Visit the Tasmania Travel & Tourism Centre tourist office at the corner of Davey and Elizabeth Streets, three blocks from Macquarie Wharf, and pick up a map that shows points of interest. You'll also find a self-guided walking route that includes Franklin Square, Parliament House and Square, St. David's Park, Battery Point historic residential neighbourhood and Kelly's Steps to Salamanca Square.

The Maritime Museum of Tasmania offers a good survey of the city's connection to the sea and outside world through paintings, photographs, maps and ship models of early sailing vessels, steam merchant ships, whalers, naval and fishing vessels, and the shipbuilding industry. (Open daily, 9 a.m. to 5 p.m.; admission charge; corner of Davey and Argyle Streets.)

Tasmanian Museum & Art Gallery, housed partly in the city's oldest existing building, features aboriginal art and artifacts, colonial era landscape paintings, Huon pine furniture and views of the frozen wilderness continent of Antarctica. (Hobart is a base for Antarctic exploration and studies.) (Open daily except Monday, 10 a.m. to 4 p.m.; 5 Argyle Street; free admission.)

After a short walk along the harbourfront, you'll find shops selling creative Tasmanian arts and crafts made of wood, ceramic and glass, some with off-island aboriginal designs at Salamanca Place and Salamanca Arts Centre. One block inland is Salamanca Square, where indoor and outdoor breakfast, lunch and dinner places abound in former sandstone port warehouse buildings. Just up the hill, walk the charming and prized residential neighbourhood of Battery Point for a peek at the one- and two-story wrought-iron-fronted row houses and near mansions, as well as examples of more traditional Victorian architecture.

Mt. Wellington tops off at 4,176 feet and gives an outstanding view of Hobart, its harbour, the Tasman Peninsula and Derwent Valley. It may seem enshrouded in clouds from the city, though it is not always possible to tell from down below whether the view is worth the drive up. Even if it looks iffy, there are views at lower levels, plus you pass through attractive leafy neighbourhoods and scenic forests. The Mt. Wellington Express operates a shuttle bus from the information centre in the morning and afternoon, allowing 40 minutes of sightseeing at the top.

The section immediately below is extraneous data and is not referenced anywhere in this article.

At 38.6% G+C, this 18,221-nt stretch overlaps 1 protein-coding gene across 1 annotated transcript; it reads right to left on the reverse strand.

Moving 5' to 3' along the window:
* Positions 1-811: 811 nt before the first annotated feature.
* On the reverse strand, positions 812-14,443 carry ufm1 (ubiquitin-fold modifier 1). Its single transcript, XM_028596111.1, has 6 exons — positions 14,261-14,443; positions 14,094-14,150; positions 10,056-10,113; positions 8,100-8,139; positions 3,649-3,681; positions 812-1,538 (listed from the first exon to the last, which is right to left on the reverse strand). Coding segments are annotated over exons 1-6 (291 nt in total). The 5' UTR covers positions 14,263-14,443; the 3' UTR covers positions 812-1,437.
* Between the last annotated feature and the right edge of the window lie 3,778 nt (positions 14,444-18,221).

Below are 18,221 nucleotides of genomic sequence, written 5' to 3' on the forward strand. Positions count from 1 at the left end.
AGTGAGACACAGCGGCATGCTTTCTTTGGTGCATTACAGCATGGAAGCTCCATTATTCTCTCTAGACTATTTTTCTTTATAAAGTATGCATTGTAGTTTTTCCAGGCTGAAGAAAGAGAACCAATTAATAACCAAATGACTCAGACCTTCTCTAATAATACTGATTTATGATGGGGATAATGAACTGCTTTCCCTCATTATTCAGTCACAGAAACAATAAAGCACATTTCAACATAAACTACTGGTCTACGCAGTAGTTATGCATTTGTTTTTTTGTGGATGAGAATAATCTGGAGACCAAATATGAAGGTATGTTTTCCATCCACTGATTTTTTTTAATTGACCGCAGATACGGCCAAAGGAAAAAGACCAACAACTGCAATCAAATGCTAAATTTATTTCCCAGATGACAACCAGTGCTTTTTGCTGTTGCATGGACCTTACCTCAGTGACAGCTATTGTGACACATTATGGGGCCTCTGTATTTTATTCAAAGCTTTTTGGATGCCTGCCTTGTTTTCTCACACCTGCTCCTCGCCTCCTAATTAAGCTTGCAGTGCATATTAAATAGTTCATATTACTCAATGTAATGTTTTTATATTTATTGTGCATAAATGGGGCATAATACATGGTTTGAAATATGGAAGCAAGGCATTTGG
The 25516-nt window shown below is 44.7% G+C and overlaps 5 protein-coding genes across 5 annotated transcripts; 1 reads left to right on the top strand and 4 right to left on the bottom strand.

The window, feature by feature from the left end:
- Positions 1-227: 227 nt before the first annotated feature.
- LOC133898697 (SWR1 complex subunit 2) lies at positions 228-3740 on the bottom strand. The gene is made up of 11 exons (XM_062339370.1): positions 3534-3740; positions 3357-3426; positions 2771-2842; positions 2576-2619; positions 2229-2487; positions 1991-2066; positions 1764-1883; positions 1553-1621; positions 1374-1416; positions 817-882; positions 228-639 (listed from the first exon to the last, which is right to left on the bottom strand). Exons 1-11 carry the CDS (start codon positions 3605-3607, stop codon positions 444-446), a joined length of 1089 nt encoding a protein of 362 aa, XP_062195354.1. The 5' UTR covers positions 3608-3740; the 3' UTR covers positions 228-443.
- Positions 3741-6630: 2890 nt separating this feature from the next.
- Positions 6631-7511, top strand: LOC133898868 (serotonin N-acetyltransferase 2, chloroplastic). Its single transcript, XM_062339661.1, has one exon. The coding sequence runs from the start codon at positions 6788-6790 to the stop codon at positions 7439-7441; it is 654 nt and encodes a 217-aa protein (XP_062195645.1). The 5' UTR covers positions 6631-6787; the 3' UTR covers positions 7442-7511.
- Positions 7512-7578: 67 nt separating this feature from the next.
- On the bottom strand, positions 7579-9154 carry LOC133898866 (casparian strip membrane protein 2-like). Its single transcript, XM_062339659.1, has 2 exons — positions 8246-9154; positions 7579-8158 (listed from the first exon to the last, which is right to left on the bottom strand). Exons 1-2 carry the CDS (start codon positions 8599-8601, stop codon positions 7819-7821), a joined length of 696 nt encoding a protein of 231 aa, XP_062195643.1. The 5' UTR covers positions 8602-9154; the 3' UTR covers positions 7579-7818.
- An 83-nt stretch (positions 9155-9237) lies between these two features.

MONA, the Museum for New and Old Art, is considered by some to be a repository of blasphemous exhibits that are openly anti-religious or explicitly sexual and don't deserve to be classified as art; others think it's a place of most intriguing installations. It's a three-level underground stone setting that exhibits a waterfall, window displays to peer into, videos on the ceiling to watch while lying on billowing cushions, bas reliefs, statuary and even some traditional art, such a small collection of ancient Egyptian statuettes. The Morilla Estate on which it stands is located about eight miles north of Hobart and occupies a headland peninsula that also offers a microbrewery, a winery, the Source (a top French restaurant), cafe and attractive grounds with a view of the Derwent Valley. Onsite parking is extremely limited, so it is advisable to take the Mona Roma Fast Ferry, a 30-minute ride with six departures a day from the Brooke Street ferry terminal in Hobart. (03 6223 6064; open Wednesday through Monday, 10 a.m. to 5 p.m.; 655 Main Road, Berridale.)

Cascades Female Factory is a historic site just outside Hobart where up to 1,000 English and Irish women, and in some cases their children, were imprisoned and forced to do hard manual labor. The site, still under archeological study, includes a guided tour with costumed actors who bring alive what life was like within the confines of the buildings. From Hobart, take bus 43, 44, 46 or 49 to stop 16. (Open Monday through Friday, 9:30 a.m. to 4 p.m.; admission; reservations needed; 16 Degraves Street.)

The Cascades Brewery, just a stroll further up the road, is Australia's oldest, established in 1832 and still operating. Cascades Premium is the best-known label, but the brewery also produces soft drinks. Tours last two hours, with the machinery working on weekdays but not weekends. From Hobart, take buses 43, 44, 46 or 49 to stop 18. (Open for daily tours, offered several times a day; 140 Cascade Road.)

Richmond, just 20 minutes northeast from Hobart, is a former military post and convict station en route to Port Arthur. It's also a repository of early- to mid-19th-century buildings, which run along its main street. They include the Richmond Goal (1825), Courthouse (1825), Old Post Office (1826), St. Luke's Church of England (1834) and the country's oldest Catholic church, St. John's (1836). When walking north along main street, pass over the oldest (1823) bridge in Australia, a solid stone arch structure that spans the Coal River and was built by convicts. A model of Hobart in the1820's is on display, having been built from the original plans. (Open daily, 9 a.m. to 5 p.m.; admission charge; 21a Bridge Street.) Hobart Shuttle Bus Company provides transfers in the morning and afternoon from the Hobart Information Centre.